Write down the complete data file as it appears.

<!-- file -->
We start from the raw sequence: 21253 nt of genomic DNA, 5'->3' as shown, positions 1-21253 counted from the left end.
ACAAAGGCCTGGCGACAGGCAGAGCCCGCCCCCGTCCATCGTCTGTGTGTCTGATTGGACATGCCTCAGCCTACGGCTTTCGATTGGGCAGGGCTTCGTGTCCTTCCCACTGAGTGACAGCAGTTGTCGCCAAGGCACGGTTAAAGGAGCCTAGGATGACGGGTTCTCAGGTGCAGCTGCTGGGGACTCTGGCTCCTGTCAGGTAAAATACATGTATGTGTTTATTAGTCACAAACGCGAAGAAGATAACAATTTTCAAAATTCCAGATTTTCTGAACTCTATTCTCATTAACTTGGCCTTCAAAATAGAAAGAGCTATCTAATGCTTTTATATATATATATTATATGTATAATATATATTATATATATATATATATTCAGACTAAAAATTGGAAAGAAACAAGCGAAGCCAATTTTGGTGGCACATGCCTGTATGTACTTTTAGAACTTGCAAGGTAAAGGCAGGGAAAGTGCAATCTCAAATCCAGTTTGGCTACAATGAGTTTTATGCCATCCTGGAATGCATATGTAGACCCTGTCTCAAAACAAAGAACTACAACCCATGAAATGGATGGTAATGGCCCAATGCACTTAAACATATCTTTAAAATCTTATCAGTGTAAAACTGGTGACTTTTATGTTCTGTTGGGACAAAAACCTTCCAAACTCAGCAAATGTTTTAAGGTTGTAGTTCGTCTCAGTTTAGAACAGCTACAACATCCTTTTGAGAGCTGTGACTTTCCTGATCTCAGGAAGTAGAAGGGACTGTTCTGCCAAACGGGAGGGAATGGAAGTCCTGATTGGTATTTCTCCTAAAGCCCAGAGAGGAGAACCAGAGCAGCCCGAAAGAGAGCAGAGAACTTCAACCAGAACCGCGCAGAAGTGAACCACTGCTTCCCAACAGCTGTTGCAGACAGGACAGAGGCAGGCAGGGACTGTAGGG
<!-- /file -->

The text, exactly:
We start from the raw sequence: 21253 nt of genomic DNA, 5'->3' as shown, positions 1-21253 counted from the left end.
ACAAAGGCCTGGCGACAGGCAGAGCCCGCCCCCGTCCATCGTCTGTGTGTCTGATTGGACATGCCTCAGCCTACGGCTTTCGATTGGGCAGGGCTTCGTGTCCTTCCCACTGAGTGACAGCAGTTGTCGCCAAGGCACGGTTAAAGGAGCCTAGGATGACGGGTTCTCAGGTGCAGCTGCTGGGGACTCTGGCTCCTGTCAGGTAAAATACATGTATGTGTTTATTAGTCACAAACGCGAAGAAGATAACAATTTTCAAAATTCCAGATTTTCTGAACTCTATTCTCATTAACTTGGCCTTCAAAATAGAAAGAGCTATCTAATGCTTTTATATATATATATTATATGTATAATATATATTATATATATATATATATTCAGACTAAAAATTGGAAAGAAACAAGCGAAGCCAATTTTGGTGGCACATGCCTGTATGTACTTTTAGAACTTGCAAGGTAAAGGCAGGGAAAGTGCAATCTCAAATCCAGTTTGGCTACAATGAGTTTTATGCCATCCTGGAATGCATATGTAGACCCTGTCTCAAAACAAAGAACTACAACCCATGAAATGGATGGTAATGGCCCAATGCACTTAAACATATCTTTAAAATCTTATCAGTGTAAAACTGGTGACTTTTATGTTCTGTTGGGACAAAAACCTTCCAAACTCAGCAAATGTTTTAAGGTTGTAGTTCGTCTCAGTTTAGAACAGCTACAACATCCTTTTGAGAGCTGTGACTTTCCTGATCTCAGGAAGTAGAAGGGACTGTTCTGCCAAACGGGAGGGAATGGAAGTCCTGATTGGTATTTCTCCTAAAGCCCAGAGAGGAGAACCAGAGCAGCCCGAAAGAGAGCAGAGAACTTCAACCAGAACCGCGCAGAAGTGAACCACTGCTTCCCAACAGCTGTTGCAGACAGGACAGAGGCAGGCAGGGACTGTAGGG